All Things Considered
All Things Considered
Monday, January 21, 2008

Minnesota Public Radio Stories

  • Jefferson CooperObama inspires black Minnesotans
    You have to wonder what Martin Luther King would say. Forty years after Dr. King's death, for the first time, a black man has a real shot at the White House. What does Barack Obama's candidacy mean to African-Americans in Minnesota?5:23 p.m.
  • Job seekersMLK Day job fair draws thousands
    Economists and politicians are worried about the economy. Minnesota's state economist said last week that the state is in a recession. Congress is debating a possible stimulus package. What do these uncertain economic times mean for African-Americans?5:51 p.m.
  • Wesly NgetichGrandma's Marathon defending champ killed in Kenyan violence
    Grandma's Marathon organizers in Duluth, Minn., reported Monday that two-time men's champion Wesly Ngetich was killed during ongoing violence in Kenya.5:55 p.m.
  • Gov. Tim PawlentyPawlenty announces human rights office for St. Cloud
    St. Cloud is getting a state human rights office.6:20 p.m.

National Public Radio Stories

  • GOP's Giuliani Hopes for a Breakthrough in Florida
    Florida is next on the Republican presidential program, and all of the big names are arriving ahead of the vote a week from Tuesday. But one major GOP contender has been working the state all month, counting on a breakthrough there to overcome the influence of the early contests: former New York Mayor Rudolph Giuliani.
  • Obama Leads Polls Ahead of Pivotal S.C. Primary
    A debate Monday night in Myrtle Beach, S.C., features Democratic presidential hopefuls Barack Obama, Hillary Clinton and John Edwards. Five days before the Democratic primary in South Carolina, Obama leads in polls, having overtaken Clinton's early substantial lead. Black voters are expected to cast half or more of the ballots in Saturday's primary.
  • Examining the Presidential Nominating Process
    Political commentators EJ Dionne of the Washington Post and David Brooks of the New York Times talk with Melissa Block about the state of play in the presidential nominating process.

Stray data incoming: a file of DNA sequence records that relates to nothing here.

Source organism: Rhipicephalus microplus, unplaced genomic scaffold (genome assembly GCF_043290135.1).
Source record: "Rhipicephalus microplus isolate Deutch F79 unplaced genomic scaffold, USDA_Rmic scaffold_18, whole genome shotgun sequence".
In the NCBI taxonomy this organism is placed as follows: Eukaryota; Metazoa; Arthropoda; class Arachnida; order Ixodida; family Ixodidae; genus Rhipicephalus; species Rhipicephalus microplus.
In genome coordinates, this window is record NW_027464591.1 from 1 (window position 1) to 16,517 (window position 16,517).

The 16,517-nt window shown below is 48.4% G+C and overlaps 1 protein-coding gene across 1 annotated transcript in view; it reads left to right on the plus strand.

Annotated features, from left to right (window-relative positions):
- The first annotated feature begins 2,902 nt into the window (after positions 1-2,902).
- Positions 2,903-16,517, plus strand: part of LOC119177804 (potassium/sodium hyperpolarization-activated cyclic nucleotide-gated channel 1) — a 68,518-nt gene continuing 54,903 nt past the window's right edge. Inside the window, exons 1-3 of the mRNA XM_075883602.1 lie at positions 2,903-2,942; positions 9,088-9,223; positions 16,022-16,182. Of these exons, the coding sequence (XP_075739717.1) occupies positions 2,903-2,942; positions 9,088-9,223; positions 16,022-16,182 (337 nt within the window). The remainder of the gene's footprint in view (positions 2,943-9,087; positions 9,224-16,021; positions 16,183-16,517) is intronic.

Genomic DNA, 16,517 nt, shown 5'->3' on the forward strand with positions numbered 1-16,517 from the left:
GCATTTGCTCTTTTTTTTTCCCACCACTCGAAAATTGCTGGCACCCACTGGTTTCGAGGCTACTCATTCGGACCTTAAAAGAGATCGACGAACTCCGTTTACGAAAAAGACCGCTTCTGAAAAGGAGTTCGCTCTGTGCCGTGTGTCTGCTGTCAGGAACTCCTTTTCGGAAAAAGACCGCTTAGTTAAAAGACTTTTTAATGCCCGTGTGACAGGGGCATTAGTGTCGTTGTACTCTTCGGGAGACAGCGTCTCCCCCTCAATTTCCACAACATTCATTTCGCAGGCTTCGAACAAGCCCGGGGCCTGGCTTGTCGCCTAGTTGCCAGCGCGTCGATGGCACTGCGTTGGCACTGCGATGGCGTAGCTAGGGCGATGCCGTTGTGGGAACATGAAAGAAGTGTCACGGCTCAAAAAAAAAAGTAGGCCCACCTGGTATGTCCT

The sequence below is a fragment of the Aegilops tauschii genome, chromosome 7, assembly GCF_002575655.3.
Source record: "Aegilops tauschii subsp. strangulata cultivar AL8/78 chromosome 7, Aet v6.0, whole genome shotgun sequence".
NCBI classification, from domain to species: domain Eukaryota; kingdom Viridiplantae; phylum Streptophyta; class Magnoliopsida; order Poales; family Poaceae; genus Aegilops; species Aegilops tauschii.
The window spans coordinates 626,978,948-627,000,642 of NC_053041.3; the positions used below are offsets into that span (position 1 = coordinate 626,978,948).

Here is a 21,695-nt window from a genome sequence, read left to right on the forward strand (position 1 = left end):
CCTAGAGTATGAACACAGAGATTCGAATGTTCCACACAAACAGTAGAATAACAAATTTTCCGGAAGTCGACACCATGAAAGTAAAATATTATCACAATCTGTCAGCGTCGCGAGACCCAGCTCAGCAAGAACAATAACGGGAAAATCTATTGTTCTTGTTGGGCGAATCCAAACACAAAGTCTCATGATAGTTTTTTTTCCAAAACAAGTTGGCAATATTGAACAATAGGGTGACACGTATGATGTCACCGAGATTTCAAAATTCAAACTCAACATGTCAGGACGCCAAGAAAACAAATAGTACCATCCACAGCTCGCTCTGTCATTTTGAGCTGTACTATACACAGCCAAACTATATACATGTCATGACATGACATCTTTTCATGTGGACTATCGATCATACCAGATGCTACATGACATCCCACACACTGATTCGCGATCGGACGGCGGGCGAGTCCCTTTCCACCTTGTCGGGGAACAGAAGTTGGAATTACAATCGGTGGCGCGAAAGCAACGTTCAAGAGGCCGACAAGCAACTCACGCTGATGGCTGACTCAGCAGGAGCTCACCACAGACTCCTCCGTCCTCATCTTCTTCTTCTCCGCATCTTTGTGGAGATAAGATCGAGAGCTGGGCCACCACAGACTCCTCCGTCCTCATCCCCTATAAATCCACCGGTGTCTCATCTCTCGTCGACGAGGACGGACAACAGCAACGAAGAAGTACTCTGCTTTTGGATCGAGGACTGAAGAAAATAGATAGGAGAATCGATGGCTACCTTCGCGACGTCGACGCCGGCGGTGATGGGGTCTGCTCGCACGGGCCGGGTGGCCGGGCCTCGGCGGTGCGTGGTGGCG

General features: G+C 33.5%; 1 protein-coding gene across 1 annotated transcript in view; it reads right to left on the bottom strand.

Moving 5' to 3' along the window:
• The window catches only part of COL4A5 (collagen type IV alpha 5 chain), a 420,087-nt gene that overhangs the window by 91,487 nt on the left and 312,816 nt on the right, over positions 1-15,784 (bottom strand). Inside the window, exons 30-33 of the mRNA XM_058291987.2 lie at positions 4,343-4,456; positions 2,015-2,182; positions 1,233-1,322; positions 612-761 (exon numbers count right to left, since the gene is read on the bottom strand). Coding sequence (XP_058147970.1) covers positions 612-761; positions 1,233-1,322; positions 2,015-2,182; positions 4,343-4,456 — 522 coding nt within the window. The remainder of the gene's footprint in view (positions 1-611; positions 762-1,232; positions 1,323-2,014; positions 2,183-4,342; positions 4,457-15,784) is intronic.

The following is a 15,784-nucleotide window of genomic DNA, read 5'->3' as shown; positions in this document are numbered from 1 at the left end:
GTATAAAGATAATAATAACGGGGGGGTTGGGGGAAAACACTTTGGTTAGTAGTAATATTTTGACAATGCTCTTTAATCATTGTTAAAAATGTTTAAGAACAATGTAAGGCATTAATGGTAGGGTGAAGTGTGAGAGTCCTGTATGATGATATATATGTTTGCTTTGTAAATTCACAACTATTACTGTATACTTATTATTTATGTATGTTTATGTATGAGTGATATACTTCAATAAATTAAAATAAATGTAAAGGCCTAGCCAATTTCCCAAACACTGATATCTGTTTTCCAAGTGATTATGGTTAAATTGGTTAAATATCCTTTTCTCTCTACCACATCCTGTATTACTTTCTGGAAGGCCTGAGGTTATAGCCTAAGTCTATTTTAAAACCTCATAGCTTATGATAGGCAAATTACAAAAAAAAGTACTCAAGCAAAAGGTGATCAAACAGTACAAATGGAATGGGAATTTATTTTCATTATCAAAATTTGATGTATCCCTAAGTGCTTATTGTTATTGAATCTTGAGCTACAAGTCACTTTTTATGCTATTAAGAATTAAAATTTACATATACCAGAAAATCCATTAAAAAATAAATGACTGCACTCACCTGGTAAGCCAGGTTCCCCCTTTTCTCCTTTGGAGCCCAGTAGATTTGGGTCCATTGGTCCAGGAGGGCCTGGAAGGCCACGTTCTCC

• Antebellum Town a Record of Black Experience
    While many African-American communities in the South dissolved after the Civil War, the residents of Flat Rock, Ga., clung to the land of their ancestors. Today, the town is working to preserve its history as a rare, surviving example of the black experience.
  • Insurers Try to Calculate Risks of Climate Change
    Before Hurricane Katrina came along, U.S. insurers didn't consider climate change when they assessed the risk of events like floods. Now they're factoring in a changing world, and it's costing consumers in places like New Orleans.
  • Trees Lost to Katrina May Present Climate Challenge
    Hurricane Katrina destroyed hundreds of millions of trees. As those trees decay, they're emitting tons of carbon dioxide, new research shows. And that makes them part of the climate-change problem that makes intense storms like Katrina more frequent.
  • Passionate Politics Prompt a Warning to Democrats
    The Congressional Black Caucus Institute is hosting a Democratic Presidential Primary Debate on Martin Luther King Day. Commentator Mary Curtis, a columnist for the Charlotte Observer, says that while she's pleased to see so much excitement about this presidential race, too much "passion" could have unexpected consequences for the Democratic Party.
  • Musician Andy Palacio of Belize Dies at Age 47
    Andy Palacio, a musician and cultural icon in Belize, died Saturday. Through his music, Palacio sought to preserve the culture of the Garifuna people — descendants of shipwrecked slaves who settled on the east coast of Central America.
  • Atlanta MLK Ceremony Dips Into Presidential Politics
    "Action — not words" was the unofficial theme of Monday's commemoration of the birthday of Martin Luther King Jr. at Ebenezer Baptist Church, attended by hundreds of dignitaries. Two former Arkansas governors were there: Mike Huckabee and former President Bill Clinton.
  • S.C. Primary to Test Place of Race in Politics
    Sens. Hillary Clinton and Barack Obama have recently started to insert the issue of race into their presidential campaigns. The South Carolina primary, with 60 percent black voters, will be a test of whether their strategies paid off.

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